I’m Now Network+ Certified

The news is a few weeks late (I’ve been swamped with a few projects) but I’m now Network+ certified. The cert was a little anti-climactic after the GCIH exam but it’s one of the baseline certs that I wanted to get out of the way.

I’ve had several people ask me why I bothered to get certs like A+ and Net+ after possessing higher level certs such as GCFA and GCIH. My answer was that I got started late and I skipped over a lot of the “basics”.

I’ve been messing with computers my whole life and for several years the duties at my job revolved around programming, data mining from SQL databases etc.  Despite this I was never a systems administrator or network technician and while I’ve developed and ran simple databases I was never a real DBA.

I’ve found that when taking “higher level” courses, a lot of the knowledge one would acquire from doing jobs such as a systems administrator is assumed. I haven’t run into any problems yet but I wanted to be proactive in trying to fill in any knowledge holes. I’m planning on taking my GSEC and SEC+ early in 2013 to try to round out what I feel I need for a “knowledge baseline”.

Violent Python Quick Thoughts

I eagerly pre-ordered the book Violent Python
and while I’ve only had a chance to go completely through chapter 1 and pick through chapter 6, I wanted to write a quick post with my thoughts on the book.

Chapter one is called introduction to Python and while the author starts off showing an example of a list, of a dictionary etc. the content quickly escalates into projects it has you work on. I’ve done a tiny bit of python coding in the past but my python was extremely rusty. Chapter one definitely helped shake the rust off.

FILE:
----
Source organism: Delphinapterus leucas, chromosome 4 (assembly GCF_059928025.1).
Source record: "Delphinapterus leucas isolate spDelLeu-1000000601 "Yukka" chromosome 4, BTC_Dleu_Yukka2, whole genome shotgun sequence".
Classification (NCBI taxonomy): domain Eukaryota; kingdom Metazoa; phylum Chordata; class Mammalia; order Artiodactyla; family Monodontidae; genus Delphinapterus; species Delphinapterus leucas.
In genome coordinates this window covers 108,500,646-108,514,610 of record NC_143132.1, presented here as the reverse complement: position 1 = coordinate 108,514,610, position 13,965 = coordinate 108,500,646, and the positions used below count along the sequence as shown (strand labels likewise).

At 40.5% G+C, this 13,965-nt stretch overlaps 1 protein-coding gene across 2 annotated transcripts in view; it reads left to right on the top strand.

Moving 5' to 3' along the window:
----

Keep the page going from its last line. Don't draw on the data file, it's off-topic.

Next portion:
What chapter one would not be good for is teaching someone python that has no programing experience whatsoever. One perfect example is the indentation that is such a fundamental part of python is never addressed. That could be awfully confusing to someone with zero experience. I understand people with zero programming experience are not the target demographic for a book like this; it’s just one caveat to consider before recommending the book. I’ve already recommended the book to multiple people but there are a few I haven’t recommended it to because I think they would experience some frustration due do their lack of experience.

The old recommendation would be to get an introduction to python book first but I’m not sure that’s necessary anymore. There are enough websites out there with free “learn python” courses out there that do a fantastic job on getting people started. Spending a few hours with one of those courses getting comfortable with python syntax, loops, basic libraries etc. would prepare someone to start Violent Python

If you’re at all interested in the content contained in Violent Python
the book is a must read. I had a blast creating and then modifying the projects in chapter one and then I jumped to chapter 6 to help me with a web scraping project I needed to write. The book has been fantastic and I’ll be making several more posts about it but I wanted to get some quick thoughts “down on paper”.